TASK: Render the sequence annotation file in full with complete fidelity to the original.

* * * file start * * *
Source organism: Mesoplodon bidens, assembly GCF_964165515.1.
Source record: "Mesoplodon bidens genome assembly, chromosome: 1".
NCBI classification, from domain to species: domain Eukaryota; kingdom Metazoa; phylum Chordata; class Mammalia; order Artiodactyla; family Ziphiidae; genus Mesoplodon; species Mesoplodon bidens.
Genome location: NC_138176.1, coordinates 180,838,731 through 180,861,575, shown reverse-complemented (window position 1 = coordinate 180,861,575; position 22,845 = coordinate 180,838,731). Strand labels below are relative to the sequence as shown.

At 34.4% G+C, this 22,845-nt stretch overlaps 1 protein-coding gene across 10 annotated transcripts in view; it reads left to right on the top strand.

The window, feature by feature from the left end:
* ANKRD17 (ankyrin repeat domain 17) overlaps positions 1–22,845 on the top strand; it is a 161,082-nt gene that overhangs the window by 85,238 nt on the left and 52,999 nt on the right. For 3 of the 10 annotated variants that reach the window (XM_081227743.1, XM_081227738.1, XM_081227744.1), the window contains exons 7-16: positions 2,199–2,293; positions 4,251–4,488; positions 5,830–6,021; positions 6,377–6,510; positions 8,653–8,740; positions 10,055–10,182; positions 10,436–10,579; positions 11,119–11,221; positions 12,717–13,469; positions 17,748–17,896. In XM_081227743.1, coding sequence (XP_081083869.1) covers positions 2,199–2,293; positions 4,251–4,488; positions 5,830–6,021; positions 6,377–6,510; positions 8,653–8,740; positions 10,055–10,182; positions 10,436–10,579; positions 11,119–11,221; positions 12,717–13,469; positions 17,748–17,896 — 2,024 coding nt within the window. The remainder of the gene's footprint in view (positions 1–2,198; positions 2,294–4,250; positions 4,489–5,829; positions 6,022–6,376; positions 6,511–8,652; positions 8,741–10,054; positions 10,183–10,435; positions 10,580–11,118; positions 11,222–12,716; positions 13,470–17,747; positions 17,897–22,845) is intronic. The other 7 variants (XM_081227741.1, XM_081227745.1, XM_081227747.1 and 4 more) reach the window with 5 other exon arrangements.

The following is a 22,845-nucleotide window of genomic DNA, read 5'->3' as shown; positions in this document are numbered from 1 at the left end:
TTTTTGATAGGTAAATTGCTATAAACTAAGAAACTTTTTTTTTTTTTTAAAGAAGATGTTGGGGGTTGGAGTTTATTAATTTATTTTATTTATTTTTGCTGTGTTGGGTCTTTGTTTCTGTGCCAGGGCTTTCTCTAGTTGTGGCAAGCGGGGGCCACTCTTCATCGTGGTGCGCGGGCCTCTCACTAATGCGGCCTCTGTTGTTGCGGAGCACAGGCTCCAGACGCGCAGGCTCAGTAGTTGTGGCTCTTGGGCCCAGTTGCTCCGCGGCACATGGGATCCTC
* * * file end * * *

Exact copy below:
Source organism: Mesoplodon bidens, assembly GCF_964165515.1.
Source record: "Mesoplodon bidens genome assembly, chromosome: 1".
NCBI classification, from domain to species: domain Eukaryota; kingdom Metazoa; phylum Chordata; class Mammalia; order Artiodactyla; family Ziphiidae; genus Mesoplodon; species Mesoplodon bidens.
Genome location: NC_138176.1, coordinates 180,838,731 through 180,861,575, shown reverse-complemented (window position 1 = coordinate 180,861,575; position 22,845 = coordinate 180,838,731). Strand labels below are relative to the sequence as shown.

At 34.4% G+C, this 22,845-nt stretch overlaps 1 protein-coding gene across 10 annotated transcripts in view; it reads left to right on the top strand.

The window, feature by feature from the left end:
* ANKRD17 (ankyrin repeat domain 17) overlaps positions 1–22,845 on the top strand; it is a 161,082-nt gene that overhangs the window by 85,238 nt on the left and 52,999 nt on the right. For 3 of the 10 annotated variants that reach the window (XM_081227743.1, XM_081227738.1, XM_081227744.1), the window contains exons 7-16: positions 2,199–2,293; positions 4,251–4,488; positions 5,830–6,021; positions 6,377–6,510; positions 8,653–8,740; positions 10,055–10,182; positions 10,436–10,579; positions 11,119–11,221; positions 12,717–13,469; positions 17,748–17,896. In XM_081227743.1, coding sequence (XP_081083869.1) covers positions 2,199–2,293; positions 4,251–4,488; positions 5,830–6,021; positions 6,377–6,510; positions 8,653–8,740; positions 10,055–10,182; positions 10,436–10,579; positions 11,119–11,221; positions 12,717–13,469; positions 17,748–17,896 — 2,024 coding nt within the window. The remainder of the gene's footprint in view (positions 1–2,198; positions 2,294–4,250; positions 4,489–5,829; positions 6,022–6,376; positions 6,511–8,652; positions 8,741–10,054; positions 10,183–10,435; positions 10,580–11,118; positions 11,222–12,716; positions 13,470–17,747; positions 17,897–22,845) is intronic. The other 7 variants (XM_081227741.1, XM_081227745.1, XM_081227747.1 and 4 more) reach the window with 5 other exon arrangements.

The following is a 22,845-nucleotide window of genomic DNA, read 5'->3' as shown; positions in this document are numbered from 1 at the left end:
TTTTTGATAGGTAAATTGCTATAAACTAAGAAACTTTTTTTTTTTTTTAAAGAAGATGTTGGGGGTTGGAGTTTATTAATTTATTTTATTTATTTTTGCTGTGTTGGGTCTTTGTTTCTGTGCCAGGGCTTTCTCTAGTTGTGGCAAGCGGGGGCCACTCTTCATCGTGGTGCGCGGGCCTCTCACTAATGCGGCCTCTGTTGTTGCGGAGCACAGGCTCCAGACGCGCAGGCTCAGTAGTTGTGGCTCTTGGGCCCAGTTGCTCCGCGGCACATGGGATCCTC